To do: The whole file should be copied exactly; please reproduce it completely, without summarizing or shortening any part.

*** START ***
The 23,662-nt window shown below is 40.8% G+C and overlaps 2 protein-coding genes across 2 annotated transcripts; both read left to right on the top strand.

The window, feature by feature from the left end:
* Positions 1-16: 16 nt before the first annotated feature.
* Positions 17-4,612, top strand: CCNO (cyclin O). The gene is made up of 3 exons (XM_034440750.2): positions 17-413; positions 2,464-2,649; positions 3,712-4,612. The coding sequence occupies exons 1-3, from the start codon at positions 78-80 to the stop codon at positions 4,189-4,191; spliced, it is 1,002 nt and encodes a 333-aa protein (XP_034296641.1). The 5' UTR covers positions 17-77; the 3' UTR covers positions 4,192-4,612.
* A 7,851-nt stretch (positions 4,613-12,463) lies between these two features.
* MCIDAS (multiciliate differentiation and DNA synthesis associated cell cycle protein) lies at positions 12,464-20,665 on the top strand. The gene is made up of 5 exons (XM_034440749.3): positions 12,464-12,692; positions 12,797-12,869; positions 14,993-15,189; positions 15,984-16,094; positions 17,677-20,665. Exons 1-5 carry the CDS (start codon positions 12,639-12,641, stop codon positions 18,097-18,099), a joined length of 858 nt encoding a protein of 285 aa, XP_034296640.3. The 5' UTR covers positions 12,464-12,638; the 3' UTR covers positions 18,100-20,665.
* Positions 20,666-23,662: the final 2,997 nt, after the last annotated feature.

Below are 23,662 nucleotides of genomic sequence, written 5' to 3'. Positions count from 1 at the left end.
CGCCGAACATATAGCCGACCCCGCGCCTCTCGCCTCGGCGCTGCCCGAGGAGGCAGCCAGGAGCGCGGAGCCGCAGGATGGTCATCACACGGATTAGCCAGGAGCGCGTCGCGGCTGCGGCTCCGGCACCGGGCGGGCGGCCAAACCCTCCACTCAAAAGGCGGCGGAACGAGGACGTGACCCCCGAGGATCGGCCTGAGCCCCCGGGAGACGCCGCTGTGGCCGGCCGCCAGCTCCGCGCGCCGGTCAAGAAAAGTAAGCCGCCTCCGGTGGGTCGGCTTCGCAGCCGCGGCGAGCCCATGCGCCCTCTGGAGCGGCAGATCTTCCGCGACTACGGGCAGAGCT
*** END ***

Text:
The 23,662-nt window shown below is 40.8% G+C and overlaps 2 protein-coding genes across 2 annotated transcripts; both read left to right on the top strand.

The window, feature by feature from the left end:
* Positions 1-16: 16 nt before the first annotated feature.
* Positions 17-4,612, top strand: CCNO (cyclin O). The gene is made up of 3 exons (XM_034440750.2): positions 17-413; positions 2,464-2,649; positions 3,712-4,612. The coding sequence occupies exons 1-3, from the start codon at positions 78-80 to the stop codon at positions 4,189-4,191; spliced, it is 1,002 nt and encodes a 333-aa protein (XP_034296641.1). The 5' UTR covers positions 17-77; the 3' UTR covers positions 4,192-4,612.
* A 7,851-nt stretch (positions 4,613-12,463) lies between these two features.
* MCIDAS (multiciliate differentiation and DNA synthesis associated cell cycle protein) lies at positions 12,464-20,665 on the top strand. The gene is made up of 5 exons (XM_034440749.3): positions 12,464-12,692; positions 12,797-12,869; positions 14,993-15,189; positions 15,984-16,094; positions 17,677-20,665. Exons 1-5 carry the CDS (start codon positions 12,639-12,641, stop codon positions 18,097-18,099), a joined length of 858 nt encoding a protein of 285 aa, XP_034296640.3. The 5' UTR covers positions 12,464-12,638; the 3' UTR covers positions 18,100-20,665.
* Positions 20,666-23,662: the final 2,997 nt, after the last annotated feature.

Below are 23,662 nucleotides of genomic sequence, written 5' to 3'. Positions count from 1 at the left end.
CGCCGAACATATAGCCGACCCCGCGCCTCTCGCCTCGGCGCTGCCCGAGGAGGCAGCCAGGAGCGCGGAGCCGCAGGATGGTCATCACACGGATTAGCCAGGAGCGCGTCGCGGCTGCGGCTCCGGCACCGGGCGGGCGGCCAAACCCTCCACTCAAAAGGCGGCGGAACGAGGACGTGACCCCCGAGGATCGGCCTGAGCCCCCGGGAGACGCCGCTGTGGCCGGCCGCCAGCTCCGCGCGCCGGTCAAGAAAAGTAAGCCGCCTCCGGTGGGTCGGCTTCGCAGCCGCGGCGAGCCCATGCGCCCTCTGGAGCGGCAGATCTTCCGCGACTACGGGCAGAGCT